The present work is one of a series that Jones executed depicting the view from the veranda of the cottage that his parents rented at Portslade near Hove. He wrote that it was, 'at high tide literally like a ship in the sea ... one felt very much surrounded by water'. He was fascinated by the sea and was inspired by the works by Turner that he saw on visits to the Tate Gallery with Kenneth Clark. Nicolette Gray comments, 'The later Portslade paintings are almost always framed by the same partition in the foreground or at the side, and by the cast-iron supports which terminate at the top in outward moving curves ... These paintings are some of David Jones's most remarkable works. he reckoned that the sea was for him an important influence' (see The Paintings of David Jones, Hatfield and London, 1989, pp. 31-2).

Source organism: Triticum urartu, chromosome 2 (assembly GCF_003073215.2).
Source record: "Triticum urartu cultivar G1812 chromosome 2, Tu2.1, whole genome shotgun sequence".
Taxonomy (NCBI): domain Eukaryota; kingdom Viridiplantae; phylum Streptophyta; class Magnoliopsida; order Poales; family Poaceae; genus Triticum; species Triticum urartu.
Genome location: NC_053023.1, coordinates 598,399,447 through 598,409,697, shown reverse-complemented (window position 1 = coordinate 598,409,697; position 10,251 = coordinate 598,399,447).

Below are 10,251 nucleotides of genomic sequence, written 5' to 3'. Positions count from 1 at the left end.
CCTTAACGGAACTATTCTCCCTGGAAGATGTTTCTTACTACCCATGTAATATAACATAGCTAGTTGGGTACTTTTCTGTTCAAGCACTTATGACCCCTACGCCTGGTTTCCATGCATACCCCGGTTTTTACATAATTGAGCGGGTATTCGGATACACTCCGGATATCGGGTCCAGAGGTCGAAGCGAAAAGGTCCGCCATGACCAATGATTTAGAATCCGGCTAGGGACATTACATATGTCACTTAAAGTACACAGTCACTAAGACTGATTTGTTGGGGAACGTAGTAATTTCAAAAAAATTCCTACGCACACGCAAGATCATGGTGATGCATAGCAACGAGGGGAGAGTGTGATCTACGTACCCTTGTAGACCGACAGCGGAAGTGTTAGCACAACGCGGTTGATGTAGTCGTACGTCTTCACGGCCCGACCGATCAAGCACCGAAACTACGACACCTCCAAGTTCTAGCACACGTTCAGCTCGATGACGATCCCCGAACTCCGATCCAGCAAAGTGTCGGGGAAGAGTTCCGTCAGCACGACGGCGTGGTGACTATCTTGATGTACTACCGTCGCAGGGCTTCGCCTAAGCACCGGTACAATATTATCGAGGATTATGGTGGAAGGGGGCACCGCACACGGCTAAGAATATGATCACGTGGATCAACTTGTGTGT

In this important series of works Jones demonstrated his expertise in the medium of watercolour and he was able to use the terrace in the foreground as a compostional tool to provide a framing structure to the work and a view through to the sea beyond. The same distinctive supporting column also appears in other works from this series, including The Terrace, 1929 (Tate Gallery).